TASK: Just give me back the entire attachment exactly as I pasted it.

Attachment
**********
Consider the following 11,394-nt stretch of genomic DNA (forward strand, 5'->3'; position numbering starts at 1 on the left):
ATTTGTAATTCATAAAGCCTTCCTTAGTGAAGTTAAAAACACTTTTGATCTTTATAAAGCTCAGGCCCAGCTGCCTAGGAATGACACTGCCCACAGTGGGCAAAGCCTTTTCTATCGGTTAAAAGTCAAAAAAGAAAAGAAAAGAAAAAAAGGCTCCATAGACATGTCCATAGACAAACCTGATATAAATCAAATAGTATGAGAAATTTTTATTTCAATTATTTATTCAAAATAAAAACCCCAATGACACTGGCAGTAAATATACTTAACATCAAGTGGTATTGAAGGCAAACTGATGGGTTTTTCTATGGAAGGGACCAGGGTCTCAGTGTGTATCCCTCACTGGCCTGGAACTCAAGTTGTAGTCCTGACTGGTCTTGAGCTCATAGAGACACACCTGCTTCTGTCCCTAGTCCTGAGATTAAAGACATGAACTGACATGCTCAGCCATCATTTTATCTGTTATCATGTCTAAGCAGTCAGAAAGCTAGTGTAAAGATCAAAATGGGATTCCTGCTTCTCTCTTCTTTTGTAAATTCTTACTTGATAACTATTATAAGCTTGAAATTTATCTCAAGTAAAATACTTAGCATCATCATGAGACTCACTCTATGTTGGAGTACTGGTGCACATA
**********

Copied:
Consider the following 11,394-nt stretch of genomic DNA (forward strand, 5'->3'; position numbering starts at 1 on the left):
ATTTGTAATTCATAAAGCCTTCCTTAGTGAAGTTAAAAACACTTTTGATCTTTATAAAGCTCAGGCCCAGCTGCCTAGGAATGACACTGCCCACAGTGGGCAAAGCCTTTTCTATCGGTTAAAAGTCAAAAAAGAAAAGAAAAGAAAAAAAGGCTCCATAGACATGTCCATAGACAAACCTGATATAAATCAAATAGTATGAGAAATTTTTATTTCAATTATTTATTCAAAATAAAAACCCCAATGACACTGGCAGTAAATATACTTAACATCAAGTGGTATTGAAGGCAAACTGATGGGTTTTTCTATGGAAGGGACCAGGGTCTCAGTGTGTATCCCTCACTGGCCTGGAACTCAAGTTGTAGTCCTGACTGGTCTTGAGCTCATAGAGACACACCTGCTTCTGTCCCTAGTCCTGAGATTAAAGACATGAACTGACATGCTCAGCCATCATTTTATCTGTTATCATGTCTAAGCAGTCAGAAAGCTAGTGTAAAGATCAAAATGGGATTCCTGCTTCTCTCTTCTTTTGTAAATTCTTACTTGATAACTATTATAAGCTTGAAATTTATCTCAAGTAAAATACTTAGCATCATCATGAGACTCACTCTATGTTGGAGTACTGGTGCACATA